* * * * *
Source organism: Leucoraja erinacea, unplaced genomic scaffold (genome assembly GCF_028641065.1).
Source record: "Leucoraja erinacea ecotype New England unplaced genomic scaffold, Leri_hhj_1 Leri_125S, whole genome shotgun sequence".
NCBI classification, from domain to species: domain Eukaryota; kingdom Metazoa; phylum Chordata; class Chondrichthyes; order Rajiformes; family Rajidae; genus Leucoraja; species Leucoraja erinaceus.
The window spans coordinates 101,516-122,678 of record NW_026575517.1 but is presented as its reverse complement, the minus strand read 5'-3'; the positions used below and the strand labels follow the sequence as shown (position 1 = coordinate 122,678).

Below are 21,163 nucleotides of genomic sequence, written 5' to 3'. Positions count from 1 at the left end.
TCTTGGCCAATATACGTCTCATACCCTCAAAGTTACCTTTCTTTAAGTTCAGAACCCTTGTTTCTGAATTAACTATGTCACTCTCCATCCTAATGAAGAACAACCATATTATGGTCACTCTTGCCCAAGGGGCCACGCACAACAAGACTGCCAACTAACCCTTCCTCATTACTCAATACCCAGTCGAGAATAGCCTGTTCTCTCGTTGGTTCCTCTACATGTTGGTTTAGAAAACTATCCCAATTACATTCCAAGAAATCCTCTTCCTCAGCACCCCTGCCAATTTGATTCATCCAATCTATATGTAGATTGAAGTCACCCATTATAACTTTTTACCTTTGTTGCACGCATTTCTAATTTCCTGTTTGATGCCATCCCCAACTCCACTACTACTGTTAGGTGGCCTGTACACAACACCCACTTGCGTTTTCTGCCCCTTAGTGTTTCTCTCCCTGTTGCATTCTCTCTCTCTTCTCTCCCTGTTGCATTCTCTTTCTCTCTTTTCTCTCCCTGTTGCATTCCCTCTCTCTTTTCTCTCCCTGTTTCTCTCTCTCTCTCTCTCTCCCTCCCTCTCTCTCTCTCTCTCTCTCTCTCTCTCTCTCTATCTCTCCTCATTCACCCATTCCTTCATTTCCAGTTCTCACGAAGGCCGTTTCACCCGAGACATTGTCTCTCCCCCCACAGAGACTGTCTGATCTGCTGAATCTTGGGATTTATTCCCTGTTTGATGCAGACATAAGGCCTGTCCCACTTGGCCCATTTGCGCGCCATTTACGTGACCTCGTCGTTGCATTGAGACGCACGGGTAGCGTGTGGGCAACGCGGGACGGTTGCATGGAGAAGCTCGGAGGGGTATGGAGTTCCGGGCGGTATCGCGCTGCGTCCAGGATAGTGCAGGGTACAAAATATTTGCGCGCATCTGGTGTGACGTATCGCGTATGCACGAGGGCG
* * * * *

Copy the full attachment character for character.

Source organism: Leucoraja erinacea, unplaced genomic scaffold (genome assembly GCF_028641065.1).
Source record: "Leucoraja erinacea ecotype New England unplaced genomic scaffold, Leri_hhj_1 Leri_125S, whole genome shotgun sequence".
NCBI classification, from domain to species: domain Eukaryota; kingdom Metazoa; phylum Chordata; class Chondrichthyes; order Rajiformes; family Rajidae; genus Leucoraja; species Leucoraja erinaceus.
The window spans coordinates 101,516-122,678 of record NW_026575517.1 but is presented as its reverse complement, the minus strand read 5'-3'; the positions used below and the strand labels follow the sequence as shown (position 1 = coordinate 122,678).

Below are 21,163 nucleotides of genomic sequence, written 5' to 3'. Positions count from 1 at the left end.
TCTTGGCCAATATACGTCTCATACCCTCAAAGTTACCTTTCTTTAAGTTCAGAACCCTTGTTTCTGAATTAACTATGTCACTCTCCATCCTAATGAAGAACAACCATATTATGGTCACTCTTGCCCAAGGGGCCACGCACAACAAGACTGCCAACTAACCCTTCCTCATTACTCAATACCCAGTCGAGAATAGCCTGTTCTCTCGTTGGTTCCTCTACATGTTGGTTTAGAAAACTATCCCAATTACATTCCAAGAAATCCTCTTCCTCAGCACCCCTGCCAATTTGATTCATCCAATCTATATGTAGATTGAAGTCACCCATTATAACTTTTTACCTTTGTTGCACGCATTTCTAATTTCCTGTTTGATGCCATCCCCAACTCCACTACTACTGTTAGGTGGCCTGTACACAACACCCACTTGCGTTTTCTGCCCCTTAGTGTTTCTCTCCCTGTTGCATTCTCTCTCTCTTCTCTCCCTGTTGCATTCTCTTTCTCTCTTTTCTCTCCCTGTTGCATTCCCTCTCTCTTTTCTCTCCCTGTTTCTCTCTCTCTCTCTCTCTCCCTCCCTCTCTCTCTCTCTCTCTCTCTCTCTCTCTCTCTATCTCTCCTCATTCACCCATTCCTTCATTTCCAGTTCTCACGAAGGCCGTTTCACCCGAGACATTGTCTCTCCCCCCACAGAGACTGTCTGATCTGCTGAATCTTGGGATTTATTCCCTGTTTGATGCAGACATAAGGCCTGTCCCACTTGGCCCATTTGCGCGCCATTTACGTGACCTCGTCGTTGCATTGAGACGCACGGGTAGCGTGTGGGCAACGCGGGACGGTTGCATGGAGAAGCTCGGAGGGGTATGGAGTTCCGGGCGGTATCGCGCTGCGTCCAGGATAGTGCAGGGTACAAAATATTTGCGCGCATCTGGTGTGACGTATCGCGTATGCACGAGGGCG